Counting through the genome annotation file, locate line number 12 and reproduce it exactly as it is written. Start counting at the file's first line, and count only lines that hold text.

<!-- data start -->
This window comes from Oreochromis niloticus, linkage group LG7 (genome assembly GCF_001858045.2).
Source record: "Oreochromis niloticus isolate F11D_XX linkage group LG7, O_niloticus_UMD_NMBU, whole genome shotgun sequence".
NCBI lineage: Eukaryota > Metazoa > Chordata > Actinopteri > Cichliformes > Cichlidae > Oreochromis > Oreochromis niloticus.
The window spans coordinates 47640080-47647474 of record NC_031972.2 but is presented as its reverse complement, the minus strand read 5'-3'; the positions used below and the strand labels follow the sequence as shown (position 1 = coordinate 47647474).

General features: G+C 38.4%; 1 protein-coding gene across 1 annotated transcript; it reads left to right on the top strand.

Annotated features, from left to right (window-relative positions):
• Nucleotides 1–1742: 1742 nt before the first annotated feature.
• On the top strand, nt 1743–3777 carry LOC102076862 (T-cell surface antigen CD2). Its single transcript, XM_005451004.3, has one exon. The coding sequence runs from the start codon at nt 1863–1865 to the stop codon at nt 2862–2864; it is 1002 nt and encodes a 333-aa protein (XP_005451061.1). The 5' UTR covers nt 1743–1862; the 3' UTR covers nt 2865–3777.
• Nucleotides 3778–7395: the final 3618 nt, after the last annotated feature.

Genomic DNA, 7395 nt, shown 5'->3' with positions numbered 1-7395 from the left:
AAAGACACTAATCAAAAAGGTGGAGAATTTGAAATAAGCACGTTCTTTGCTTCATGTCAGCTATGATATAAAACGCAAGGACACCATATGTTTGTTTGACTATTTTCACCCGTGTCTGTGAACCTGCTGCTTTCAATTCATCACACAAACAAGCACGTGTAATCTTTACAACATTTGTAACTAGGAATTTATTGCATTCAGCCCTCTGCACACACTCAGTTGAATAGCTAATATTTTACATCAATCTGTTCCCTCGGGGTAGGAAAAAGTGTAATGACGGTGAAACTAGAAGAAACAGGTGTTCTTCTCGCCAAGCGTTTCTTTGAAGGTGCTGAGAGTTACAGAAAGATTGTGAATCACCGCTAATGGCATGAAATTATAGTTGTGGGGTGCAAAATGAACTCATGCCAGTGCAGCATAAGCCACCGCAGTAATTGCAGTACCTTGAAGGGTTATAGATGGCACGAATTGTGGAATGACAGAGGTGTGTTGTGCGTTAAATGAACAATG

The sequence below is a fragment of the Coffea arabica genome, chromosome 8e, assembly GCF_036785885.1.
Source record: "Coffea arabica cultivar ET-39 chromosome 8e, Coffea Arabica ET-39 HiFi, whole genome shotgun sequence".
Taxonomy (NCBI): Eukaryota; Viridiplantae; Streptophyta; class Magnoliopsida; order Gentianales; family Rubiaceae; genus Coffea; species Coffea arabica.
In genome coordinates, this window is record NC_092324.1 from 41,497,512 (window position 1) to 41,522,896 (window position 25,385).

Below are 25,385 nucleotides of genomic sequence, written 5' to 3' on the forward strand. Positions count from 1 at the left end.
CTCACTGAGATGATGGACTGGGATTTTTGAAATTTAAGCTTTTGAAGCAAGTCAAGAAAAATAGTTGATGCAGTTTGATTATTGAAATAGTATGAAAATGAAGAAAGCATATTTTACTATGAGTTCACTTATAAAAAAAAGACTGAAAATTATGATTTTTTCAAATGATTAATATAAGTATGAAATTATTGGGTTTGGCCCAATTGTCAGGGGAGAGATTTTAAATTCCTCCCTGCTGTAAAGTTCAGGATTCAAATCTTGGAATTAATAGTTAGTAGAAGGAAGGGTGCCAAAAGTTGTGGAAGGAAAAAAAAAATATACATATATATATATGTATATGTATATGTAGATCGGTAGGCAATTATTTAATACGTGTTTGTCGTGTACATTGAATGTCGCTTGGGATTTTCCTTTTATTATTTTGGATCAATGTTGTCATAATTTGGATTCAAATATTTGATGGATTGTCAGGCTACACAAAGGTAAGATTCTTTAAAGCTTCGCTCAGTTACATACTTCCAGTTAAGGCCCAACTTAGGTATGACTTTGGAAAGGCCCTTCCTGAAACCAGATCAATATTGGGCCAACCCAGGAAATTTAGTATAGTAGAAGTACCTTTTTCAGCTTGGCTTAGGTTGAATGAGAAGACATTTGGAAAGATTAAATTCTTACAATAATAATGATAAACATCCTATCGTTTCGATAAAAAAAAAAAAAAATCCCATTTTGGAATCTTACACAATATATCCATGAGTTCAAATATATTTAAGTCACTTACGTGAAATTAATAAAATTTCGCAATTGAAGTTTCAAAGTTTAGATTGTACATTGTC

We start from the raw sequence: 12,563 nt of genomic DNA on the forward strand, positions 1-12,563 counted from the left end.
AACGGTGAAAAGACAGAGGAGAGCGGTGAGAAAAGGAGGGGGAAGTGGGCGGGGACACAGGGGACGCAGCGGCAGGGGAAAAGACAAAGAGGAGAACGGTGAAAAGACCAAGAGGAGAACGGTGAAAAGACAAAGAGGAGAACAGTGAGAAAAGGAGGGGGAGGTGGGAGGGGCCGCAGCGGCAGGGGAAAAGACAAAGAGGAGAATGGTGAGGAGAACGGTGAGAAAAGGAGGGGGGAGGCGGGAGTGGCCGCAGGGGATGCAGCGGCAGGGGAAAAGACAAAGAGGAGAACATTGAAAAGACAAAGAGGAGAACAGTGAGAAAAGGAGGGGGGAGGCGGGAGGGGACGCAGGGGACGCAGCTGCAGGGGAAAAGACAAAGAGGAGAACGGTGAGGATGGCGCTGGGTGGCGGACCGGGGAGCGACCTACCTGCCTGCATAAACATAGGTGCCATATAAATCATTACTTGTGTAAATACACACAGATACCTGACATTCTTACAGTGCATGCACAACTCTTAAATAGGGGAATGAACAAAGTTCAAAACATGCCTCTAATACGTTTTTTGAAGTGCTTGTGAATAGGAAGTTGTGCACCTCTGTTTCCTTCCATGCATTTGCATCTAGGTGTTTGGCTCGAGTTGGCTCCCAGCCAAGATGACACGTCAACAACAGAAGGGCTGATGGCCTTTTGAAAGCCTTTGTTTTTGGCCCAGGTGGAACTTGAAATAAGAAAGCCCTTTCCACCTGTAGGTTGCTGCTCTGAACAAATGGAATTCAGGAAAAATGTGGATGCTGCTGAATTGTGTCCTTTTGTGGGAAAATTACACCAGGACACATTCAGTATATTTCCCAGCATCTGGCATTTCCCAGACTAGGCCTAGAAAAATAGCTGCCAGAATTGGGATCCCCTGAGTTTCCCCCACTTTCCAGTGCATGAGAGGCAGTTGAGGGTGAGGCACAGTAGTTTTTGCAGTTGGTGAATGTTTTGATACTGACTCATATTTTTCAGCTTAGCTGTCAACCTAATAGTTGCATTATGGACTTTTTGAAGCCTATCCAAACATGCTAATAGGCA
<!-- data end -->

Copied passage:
The sequence below is a fragment of the Coffea arabica genome, chromosome 8e, assembly GCF_036785885.1.